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´╗┐Title: Homesick
Author: Venable, Lyn
Language: English
As this book started as an ASCII text book there are no pictures available.
Copyright Status: Not copyrighted in the United States. If you live elsewhere check the laws of your country before downloading this ebook. See comments about copyright issues at end of book.

*** Start of this Doctrine Publishing Corporation Digital Book "Homesick" ***

This book is indexed by ISYS Web Indexing system to allow the reader find any word or number within the document.



[Illustration]


_Homesick_

By LYN VENABLE

Illustrated by EMSH


 _What thrill is there in going out among the
 stars if coming back means bitter loneliness?_


Frankston pushed listlessly at a red checker with his right forefinger.
He knew the move would cost him a man, but he lacked enough interest in
the game to plot out a safe move. His opponent, James, jumped the red
disk with a black king and removed it from the board. Gregory, across
the room, flicked rapidly through the pages of a magazine, too rapidly
to be reading anything, or even looking at the pictures. Ross lay
quietly on his bunk, staring out of the viewport.

The four were strangely alike in appearance, nearly the same age, the
age where gray hairs finally outnumber black, or baldness takes over.
The age when the expanding waistline has begun to sag tiredly, when
robust middle age begins the slow accelerating decline toward senility.

A strange group to find aboard a spaceship, but then _The Columbus_ was
a very strange ship. Bolted to its outer hull, just under the viewports,
were wooden boxes full of red geraniums, and ivy wound tenuous green
fronds over the gleaming hull that had withstood the bombardment of
pinpoint meteors and turned away the deadly power of naked cosmic rays.

Frankston glanced at his wristchrono. It was one minute to six.

"In about a minute," he thought, "Ross will say something about going
out to water his geraniums." The wristchrono ticked fifty-nine times.

"I think I'll go out and water my geraniums," said Ross.

       *       *       *       *       *

No one glanced up. Then Gregory threw his magazine on the floor. Ross
got up and walked, limping slightly, to a wall locker. He pulled out the
heavy, ungainly spacesuit and the big metal bulb of a headpiece. He
carried them to his bunk and laid them carefully down.

"Will somebody please help me on with my suit?" he asked.

For one more long moment, no one moved. Then James got up and began to
help Ross fit his legs into the suit. Ross had arthritis, not badly, but
enough so that he needed a little help climbing into a spacesuit.

James pulled the heavy folds of the suit up around Ross's body and held
it while Ross extended his arms into the sleeve sections. His hands, in
the heavy gauntlets, were too unwieldy to do the front fastenings, and
he stood silently while James did it for him.

Ross lifted the helmet, staring at it as a cripple might regard a
wheelchair which he loathed but was wholly dependent upon. Then he
fitted the helmet over his head and James fastened it down and lifted
the oxygen tank to his back.

"Ready?" asked James.

The bulbous headpiece inclined in a nod. James walked to a panel and
threw a switch marked INNER LOCK. A round aperture slid silently open.
Ross stepped through it and the door shut behind him as James threw the
switch back to its original position. Opposite the switch marked OUTER
LOCK a signal glowed redly and James threw another switch. A moment
later the signal flickered out.

Frankston, with a violent gesture, swept the checker board clean. Red
and black men clattered to the floor, rolling and spinning. Nobody
picked them up.

"What does he do it for?" demanded Frankston in a tight voice. "What
does he get out of those stinking geraniums he can't touch or smell?"

"Shut up," said Gregory.

James looked up sharply. Curtness was unusual for Gregory, a bad sign.
Frankston was the one he'd been watching, the one who'd shown signs of
cracking, but after so long, even a psycho-expert's opinion might be
haywire. Who was a yardstick? Who was normal?

"Geraniums don't smell much anyway," added Gregory in a more
conciliatory tone.

"Yeah," agreed Frankston, "I'd forgotten that. But why does he torture
himself like this, and us, too?"

"Because that's what he wanted to do," answered James.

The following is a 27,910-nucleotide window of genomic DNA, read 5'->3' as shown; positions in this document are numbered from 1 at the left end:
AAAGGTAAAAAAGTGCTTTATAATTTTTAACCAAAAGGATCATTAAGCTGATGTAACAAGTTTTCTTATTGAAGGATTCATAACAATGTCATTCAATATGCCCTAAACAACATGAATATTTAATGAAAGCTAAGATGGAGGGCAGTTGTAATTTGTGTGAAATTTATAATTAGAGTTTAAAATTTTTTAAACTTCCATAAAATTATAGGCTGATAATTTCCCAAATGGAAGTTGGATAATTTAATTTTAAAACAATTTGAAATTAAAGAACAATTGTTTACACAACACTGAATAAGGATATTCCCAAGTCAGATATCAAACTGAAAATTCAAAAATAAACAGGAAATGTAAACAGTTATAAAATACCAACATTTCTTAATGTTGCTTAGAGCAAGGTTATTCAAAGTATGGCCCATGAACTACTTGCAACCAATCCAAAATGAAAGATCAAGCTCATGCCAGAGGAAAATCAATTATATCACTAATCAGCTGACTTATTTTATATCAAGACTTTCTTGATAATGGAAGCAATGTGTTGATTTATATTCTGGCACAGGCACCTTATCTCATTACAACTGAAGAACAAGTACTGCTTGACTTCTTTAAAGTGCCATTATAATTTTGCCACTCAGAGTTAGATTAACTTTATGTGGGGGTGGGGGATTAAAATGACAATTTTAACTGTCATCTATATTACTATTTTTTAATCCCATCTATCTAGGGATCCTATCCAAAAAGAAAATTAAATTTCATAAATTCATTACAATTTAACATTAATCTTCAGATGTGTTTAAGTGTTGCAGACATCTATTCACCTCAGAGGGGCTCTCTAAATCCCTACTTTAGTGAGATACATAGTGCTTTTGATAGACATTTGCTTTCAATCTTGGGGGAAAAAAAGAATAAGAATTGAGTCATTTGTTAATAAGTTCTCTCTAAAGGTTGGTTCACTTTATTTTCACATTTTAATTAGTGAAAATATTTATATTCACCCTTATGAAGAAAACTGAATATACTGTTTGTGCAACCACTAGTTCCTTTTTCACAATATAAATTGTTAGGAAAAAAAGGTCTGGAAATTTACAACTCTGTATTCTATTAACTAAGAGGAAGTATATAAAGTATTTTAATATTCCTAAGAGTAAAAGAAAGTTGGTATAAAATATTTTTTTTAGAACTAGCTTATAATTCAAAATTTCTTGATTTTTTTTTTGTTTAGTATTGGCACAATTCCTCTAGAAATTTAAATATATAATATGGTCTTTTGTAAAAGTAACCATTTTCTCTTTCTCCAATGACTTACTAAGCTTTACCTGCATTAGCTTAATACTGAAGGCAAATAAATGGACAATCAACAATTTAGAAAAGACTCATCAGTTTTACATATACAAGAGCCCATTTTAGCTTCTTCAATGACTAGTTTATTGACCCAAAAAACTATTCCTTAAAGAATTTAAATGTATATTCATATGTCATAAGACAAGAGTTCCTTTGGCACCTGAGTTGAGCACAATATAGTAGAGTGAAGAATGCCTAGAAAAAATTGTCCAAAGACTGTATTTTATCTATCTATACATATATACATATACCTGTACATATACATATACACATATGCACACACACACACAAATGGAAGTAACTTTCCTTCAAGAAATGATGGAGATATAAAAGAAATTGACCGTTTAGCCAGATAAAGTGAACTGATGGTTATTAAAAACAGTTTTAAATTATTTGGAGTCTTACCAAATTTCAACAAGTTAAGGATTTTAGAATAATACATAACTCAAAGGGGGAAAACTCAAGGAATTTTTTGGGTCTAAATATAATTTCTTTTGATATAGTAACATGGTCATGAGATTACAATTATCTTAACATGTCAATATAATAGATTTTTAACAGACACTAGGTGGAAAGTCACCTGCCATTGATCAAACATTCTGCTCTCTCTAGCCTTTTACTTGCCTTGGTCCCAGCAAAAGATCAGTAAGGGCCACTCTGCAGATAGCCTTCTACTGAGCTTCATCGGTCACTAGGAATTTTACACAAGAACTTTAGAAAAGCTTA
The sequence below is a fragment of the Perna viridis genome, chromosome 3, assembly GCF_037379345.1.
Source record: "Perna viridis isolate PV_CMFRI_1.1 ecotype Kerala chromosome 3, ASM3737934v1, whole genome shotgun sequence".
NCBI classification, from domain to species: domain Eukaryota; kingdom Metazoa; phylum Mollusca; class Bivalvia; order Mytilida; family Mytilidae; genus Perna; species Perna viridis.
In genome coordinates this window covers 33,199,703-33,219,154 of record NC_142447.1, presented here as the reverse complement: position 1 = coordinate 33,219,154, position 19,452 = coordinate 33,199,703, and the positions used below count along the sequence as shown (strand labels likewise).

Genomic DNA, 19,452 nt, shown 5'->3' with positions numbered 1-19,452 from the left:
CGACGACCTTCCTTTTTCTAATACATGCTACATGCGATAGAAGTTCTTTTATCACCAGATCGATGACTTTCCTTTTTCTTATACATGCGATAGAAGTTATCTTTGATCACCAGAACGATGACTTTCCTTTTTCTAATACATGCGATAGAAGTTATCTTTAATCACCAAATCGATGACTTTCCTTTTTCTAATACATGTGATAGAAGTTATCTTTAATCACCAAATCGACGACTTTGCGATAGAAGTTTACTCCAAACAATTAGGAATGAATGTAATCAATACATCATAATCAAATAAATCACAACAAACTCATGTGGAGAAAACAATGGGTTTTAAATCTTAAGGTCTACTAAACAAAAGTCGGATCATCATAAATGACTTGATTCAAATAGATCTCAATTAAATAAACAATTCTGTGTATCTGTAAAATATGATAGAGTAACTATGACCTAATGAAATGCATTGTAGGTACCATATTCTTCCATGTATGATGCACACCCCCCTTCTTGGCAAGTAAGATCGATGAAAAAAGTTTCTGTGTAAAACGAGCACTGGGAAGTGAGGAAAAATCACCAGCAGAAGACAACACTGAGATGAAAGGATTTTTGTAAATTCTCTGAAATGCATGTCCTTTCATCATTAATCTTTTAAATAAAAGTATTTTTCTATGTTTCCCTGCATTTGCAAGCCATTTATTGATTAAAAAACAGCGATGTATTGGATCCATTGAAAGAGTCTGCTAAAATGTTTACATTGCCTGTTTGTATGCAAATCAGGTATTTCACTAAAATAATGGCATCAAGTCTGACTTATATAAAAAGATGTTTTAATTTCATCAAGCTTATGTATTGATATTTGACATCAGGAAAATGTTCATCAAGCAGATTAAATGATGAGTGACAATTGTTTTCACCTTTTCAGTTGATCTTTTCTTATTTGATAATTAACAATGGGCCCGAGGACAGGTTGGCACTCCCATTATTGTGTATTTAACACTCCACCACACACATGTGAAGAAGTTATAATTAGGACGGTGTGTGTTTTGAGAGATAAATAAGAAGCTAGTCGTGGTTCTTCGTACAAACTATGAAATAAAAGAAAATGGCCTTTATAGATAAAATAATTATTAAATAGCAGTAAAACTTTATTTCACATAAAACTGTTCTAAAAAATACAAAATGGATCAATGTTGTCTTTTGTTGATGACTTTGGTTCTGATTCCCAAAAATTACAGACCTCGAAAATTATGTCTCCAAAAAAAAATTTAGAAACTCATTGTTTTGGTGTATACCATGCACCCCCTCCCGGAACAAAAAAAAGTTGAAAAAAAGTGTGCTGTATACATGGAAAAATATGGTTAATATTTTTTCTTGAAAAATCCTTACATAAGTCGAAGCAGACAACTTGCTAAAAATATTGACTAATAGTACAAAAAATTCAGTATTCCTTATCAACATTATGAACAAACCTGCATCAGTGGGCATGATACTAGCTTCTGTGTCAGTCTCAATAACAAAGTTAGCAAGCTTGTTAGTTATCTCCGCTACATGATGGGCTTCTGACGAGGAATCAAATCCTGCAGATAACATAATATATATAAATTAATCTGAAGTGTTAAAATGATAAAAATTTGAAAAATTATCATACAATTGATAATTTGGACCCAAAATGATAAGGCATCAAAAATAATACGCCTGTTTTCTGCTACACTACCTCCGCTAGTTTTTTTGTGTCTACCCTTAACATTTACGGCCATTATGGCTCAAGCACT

"Sure," agreed Gregory, "the whole trip--the last twenty years of it,
anyhow--all he could talk about was how, when he got back to Earth, he
was going to buy a little place in the country and raise flowers."

"Well, we're back," muttered Frankston, with a terrible bitterness.
"He's raising flowers, but not in any little place in the country."

       *       *       *       *       *

Gregory continued almost dreamily, "Remember the last night out? We were
all gathered around the viewscreen. And there was Earth, getting bigger
and greener and closer all the time. Remember what it felt like to be
going back, after thirty years?"

"Thirty years cooped up in this ship," grumbled Frankston. "All our
twenties and thirties and forties ..."

"But we were coming home." There was a rapt expression on Gregory's
lined and weathered face. "We were looking forward to the twenty or
maybe thirty good years we had left, talking about what we'd do, where
we'd live, wondering what had changed on Earth. At least we had that
last night out. All the data was stashed away in the microfiles, all the
data about planets with air we couldn't breathe and food we couldn't
eat. We were going home, home to big, friendly, green Earth."

Frankston's face suddenly crumpled as though he were about to weep and
he cradled his head against his arms. "God, do we have to go over it all
again? Not again tonight!"

"Leave him alone," ordered James with an inflection of command in his
voice. "Go to the other section of the ship if you don't want to listen.
He has to keep going over it, just like Ross has to keep watering his
geraniums."

Frankston remained motionless and Gregory looked gratefully at James.
James was the steady one. It was easier for him because he understood.

Gregory's face became more and more animated as he lost himself, living
again his recollections: "The day we blasted in. The crowds. Thousands
of people, all there to see us come in. We were proud. Of course, we
thought we were the first to land, just like we'd been the first to go
out. Those cheers, coming from thousands of people at once. For us.
Ross-- Lt. Ross--was the first one out of the lock. We'd decided on
that; he'd been in command for almost ten years, ever since Commander
Stevens died. You remember Stevens, don't you? He took over when we lost
Captain Willers. Well, anyway, Ross out first, and then you, James, and
you, Frankston, and then Trippitt, and me last, because you were all
specialists and I was just a crewman. _The_ crewman, I should say, the
only one left.

"Ross hesitated and almost stumbled when he stepped out, and tears began
pouring from his eyes, but I thought--well, you know, coming home after
thirty years and all that. But when I stepped out of the lock, my eyes
stung like fire and a thousand needles seemed to jab at my skin.

"And then the President himself stepped forward with the flowers. That's
where the real trouble began, with the flowers. I remember Ross